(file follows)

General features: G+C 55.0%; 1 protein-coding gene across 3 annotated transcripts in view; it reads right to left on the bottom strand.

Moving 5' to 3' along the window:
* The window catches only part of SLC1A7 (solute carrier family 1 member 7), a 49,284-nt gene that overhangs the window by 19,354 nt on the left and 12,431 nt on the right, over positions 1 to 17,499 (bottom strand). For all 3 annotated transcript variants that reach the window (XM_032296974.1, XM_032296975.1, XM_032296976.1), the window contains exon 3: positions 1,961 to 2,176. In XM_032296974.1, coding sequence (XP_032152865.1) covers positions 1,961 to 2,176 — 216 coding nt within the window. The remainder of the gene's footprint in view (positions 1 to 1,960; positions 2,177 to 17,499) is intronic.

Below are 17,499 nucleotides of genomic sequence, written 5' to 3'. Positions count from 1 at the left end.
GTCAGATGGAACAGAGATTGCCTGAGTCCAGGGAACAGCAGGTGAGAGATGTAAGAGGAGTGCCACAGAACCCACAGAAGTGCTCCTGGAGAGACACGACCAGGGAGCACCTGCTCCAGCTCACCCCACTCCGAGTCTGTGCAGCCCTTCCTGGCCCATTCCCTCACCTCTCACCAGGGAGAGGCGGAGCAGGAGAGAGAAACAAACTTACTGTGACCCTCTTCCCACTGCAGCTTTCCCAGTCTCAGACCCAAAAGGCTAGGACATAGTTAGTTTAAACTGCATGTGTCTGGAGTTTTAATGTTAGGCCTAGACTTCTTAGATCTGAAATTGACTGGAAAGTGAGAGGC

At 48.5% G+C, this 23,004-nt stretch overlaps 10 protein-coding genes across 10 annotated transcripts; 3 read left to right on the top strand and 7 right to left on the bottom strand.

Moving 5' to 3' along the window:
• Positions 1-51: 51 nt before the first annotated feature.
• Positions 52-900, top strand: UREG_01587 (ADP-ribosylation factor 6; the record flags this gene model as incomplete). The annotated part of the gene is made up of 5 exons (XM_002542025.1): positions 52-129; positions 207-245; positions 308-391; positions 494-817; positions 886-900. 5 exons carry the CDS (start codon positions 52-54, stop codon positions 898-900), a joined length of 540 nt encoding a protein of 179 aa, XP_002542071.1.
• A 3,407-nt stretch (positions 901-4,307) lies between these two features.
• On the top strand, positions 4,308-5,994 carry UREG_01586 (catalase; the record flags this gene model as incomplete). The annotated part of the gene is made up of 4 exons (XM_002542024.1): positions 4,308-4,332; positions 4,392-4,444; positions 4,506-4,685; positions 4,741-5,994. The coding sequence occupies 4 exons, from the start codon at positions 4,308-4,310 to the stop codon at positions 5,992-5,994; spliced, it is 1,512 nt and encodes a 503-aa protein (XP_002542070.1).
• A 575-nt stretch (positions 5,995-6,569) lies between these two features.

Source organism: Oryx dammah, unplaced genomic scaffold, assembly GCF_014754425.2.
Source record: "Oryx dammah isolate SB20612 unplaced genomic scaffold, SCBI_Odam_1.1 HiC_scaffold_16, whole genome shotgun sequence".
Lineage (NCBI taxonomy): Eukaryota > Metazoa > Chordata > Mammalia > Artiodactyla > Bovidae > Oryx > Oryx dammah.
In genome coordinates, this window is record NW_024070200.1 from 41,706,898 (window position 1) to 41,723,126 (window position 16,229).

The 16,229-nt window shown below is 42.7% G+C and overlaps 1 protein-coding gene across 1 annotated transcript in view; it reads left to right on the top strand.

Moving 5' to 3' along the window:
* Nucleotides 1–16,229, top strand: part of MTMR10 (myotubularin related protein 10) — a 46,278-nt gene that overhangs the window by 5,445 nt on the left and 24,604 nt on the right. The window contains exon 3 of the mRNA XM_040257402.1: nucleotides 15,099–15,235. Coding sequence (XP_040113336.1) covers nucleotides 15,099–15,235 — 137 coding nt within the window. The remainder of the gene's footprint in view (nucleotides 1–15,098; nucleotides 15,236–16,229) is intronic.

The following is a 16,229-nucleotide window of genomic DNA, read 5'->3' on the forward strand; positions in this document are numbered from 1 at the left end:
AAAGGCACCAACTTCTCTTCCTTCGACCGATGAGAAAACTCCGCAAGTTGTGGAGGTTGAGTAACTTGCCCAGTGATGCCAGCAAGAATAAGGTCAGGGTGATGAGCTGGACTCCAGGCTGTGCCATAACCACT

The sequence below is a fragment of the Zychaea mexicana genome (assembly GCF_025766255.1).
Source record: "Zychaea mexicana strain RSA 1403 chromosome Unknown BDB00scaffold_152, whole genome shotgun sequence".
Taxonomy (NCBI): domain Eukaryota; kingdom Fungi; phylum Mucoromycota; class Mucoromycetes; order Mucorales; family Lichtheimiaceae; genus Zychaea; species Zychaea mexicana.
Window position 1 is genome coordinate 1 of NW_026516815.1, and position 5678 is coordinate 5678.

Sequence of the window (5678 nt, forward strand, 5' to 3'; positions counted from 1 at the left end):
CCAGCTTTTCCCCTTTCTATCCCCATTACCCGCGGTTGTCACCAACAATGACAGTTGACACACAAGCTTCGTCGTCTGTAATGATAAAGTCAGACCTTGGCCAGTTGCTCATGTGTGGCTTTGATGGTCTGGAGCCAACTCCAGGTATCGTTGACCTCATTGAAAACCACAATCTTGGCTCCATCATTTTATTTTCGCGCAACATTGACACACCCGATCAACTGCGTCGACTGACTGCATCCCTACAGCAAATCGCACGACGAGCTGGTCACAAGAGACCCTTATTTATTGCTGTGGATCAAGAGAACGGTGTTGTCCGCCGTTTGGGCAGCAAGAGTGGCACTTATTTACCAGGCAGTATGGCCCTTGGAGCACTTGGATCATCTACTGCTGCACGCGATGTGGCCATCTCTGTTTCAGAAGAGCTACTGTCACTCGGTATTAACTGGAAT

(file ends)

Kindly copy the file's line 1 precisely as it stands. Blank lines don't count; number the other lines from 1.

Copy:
General features: G+C 55.0%; 1 protein-coding gene across 3 annotated transcripts in view; it reads right to left on the bottom strand.